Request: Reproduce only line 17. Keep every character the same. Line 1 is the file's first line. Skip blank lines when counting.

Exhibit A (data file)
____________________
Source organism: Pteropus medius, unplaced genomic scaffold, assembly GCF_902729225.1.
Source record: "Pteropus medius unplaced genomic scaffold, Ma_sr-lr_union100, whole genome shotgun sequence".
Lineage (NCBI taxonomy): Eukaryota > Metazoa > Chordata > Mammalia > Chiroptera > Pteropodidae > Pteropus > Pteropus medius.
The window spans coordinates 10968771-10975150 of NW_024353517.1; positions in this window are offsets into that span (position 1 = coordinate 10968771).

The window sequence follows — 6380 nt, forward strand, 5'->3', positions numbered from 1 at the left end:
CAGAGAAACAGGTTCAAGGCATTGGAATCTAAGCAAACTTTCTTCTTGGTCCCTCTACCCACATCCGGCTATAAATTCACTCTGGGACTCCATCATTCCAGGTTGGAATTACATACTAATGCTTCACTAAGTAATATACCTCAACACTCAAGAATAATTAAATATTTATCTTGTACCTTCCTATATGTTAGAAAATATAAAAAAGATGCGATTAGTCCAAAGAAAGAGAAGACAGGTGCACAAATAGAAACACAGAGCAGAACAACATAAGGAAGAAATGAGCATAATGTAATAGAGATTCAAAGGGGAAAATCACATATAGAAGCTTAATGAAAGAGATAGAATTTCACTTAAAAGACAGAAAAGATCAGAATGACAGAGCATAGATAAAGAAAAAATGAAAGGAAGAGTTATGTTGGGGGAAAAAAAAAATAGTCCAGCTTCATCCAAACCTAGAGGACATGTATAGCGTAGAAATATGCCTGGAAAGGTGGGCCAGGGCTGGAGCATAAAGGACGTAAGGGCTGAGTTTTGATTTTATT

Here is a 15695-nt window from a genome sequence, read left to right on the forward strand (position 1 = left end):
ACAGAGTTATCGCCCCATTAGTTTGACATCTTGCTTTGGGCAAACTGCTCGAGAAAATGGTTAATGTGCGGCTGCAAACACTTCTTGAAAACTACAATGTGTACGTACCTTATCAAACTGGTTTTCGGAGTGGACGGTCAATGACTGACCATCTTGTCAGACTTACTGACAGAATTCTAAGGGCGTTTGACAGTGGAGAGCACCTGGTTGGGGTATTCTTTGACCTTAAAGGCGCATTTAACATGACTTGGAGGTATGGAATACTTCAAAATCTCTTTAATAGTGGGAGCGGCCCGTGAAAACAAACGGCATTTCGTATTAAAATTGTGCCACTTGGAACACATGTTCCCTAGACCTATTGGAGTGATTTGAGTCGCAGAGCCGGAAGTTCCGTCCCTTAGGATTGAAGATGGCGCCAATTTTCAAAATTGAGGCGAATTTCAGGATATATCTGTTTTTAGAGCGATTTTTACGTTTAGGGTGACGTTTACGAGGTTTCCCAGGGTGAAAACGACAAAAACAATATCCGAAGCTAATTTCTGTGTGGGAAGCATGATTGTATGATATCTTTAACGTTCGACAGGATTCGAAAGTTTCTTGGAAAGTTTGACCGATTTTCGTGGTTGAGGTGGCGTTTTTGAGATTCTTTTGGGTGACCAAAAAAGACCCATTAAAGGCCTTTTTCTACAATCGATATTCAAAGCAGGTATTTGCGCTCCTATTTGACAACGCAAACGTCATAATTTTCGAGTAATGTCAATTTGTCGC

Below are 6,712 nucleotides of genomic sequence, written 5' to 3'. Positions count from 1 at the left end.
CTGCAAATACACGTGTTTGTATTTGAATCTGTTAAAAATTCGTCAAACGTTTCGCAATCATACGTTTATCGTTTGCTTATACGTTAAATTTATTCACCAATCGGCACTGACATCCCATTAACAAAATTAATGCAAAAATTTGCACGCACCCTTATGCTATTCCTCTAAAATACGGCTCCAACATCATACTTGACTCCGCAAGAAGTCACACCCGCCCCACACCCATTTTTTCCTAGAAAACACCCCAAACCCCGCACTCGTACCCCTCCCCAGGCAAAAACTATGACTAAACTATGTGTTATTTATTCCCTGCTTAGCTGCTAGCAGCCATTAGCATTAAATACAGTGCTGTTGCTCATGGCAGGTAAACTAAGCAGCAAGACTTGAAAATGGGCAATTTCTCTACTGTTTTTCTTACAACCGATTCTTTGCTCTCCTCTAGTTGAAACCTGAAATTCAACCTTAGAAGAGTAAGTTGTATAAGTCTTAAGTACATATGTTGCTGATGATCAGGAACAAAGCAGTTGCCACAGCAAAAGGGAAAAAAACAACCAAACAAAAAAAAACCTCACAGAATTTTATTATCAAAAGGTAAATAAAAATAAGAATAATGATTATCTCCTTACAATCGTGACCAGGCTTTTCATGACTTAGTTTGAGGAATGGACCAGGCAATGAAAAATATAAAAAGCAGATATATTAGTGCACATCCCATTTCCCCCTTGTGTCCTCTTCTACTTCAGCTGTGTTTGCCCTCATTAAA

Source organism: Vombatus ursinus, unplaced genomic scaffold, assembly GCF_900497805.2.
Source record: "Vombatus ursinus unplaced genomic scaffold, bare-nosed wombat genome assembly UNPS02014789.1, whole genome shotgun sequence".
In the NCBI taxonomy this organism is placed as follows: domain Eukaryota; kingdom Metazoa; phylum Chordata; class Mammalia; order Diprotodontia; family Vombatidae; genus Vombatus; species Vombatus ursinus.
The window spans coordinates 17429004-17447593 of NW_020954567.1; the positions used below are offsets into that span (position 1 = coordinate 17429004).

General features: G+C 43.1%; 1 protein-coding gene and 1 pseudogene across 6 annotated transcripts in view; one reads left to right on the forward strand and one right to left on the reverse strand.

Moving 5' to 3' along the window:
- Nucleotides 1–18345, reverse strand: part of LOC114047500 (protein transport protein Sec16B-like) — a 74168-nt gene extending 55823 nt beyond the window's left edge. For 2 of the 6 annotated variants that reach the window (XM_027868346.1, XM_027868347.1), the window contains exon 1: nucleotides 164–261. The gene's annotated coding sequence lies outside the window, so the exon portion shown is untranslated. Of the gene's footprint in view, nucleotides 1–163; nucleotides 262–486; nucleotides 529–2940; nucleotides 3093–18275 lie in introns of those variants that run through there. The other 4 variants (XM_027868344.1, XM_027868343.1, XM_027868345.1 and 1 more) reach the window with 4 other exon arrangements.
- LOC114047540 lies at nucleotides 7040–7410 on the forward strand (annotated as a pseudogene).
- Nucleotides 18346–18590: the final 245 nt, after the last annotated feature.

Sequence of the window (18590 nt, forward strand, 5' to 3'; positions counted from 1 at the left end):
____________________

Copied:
- Nucleotides 1–18345, reverse strand: part of LOC114047500 (protein transport protein Sec16B-like) — a 74168-nt gene extending 55823 nt beyond the window's left edge. For 2 of the 6 annotated variants that reach the window (XM_027868346.1, XM_027868347.1), the window contains exon 1: nucleotides 164–261. The gene's annotated coding sequence lies outside the window, so the exon portion shown is untranslated. Of the gene's footprint in view, nucleotides 1–163; nucleotides 262–486; nucleotides 529–2940; nucleotides 3093–18275 lie in introns of those variants that run through there. The other 4 variants (XM_027868344.1, XM_027868343.1, XM_027868345.1 and 1 more) reach the window with 4 other exon arrangements.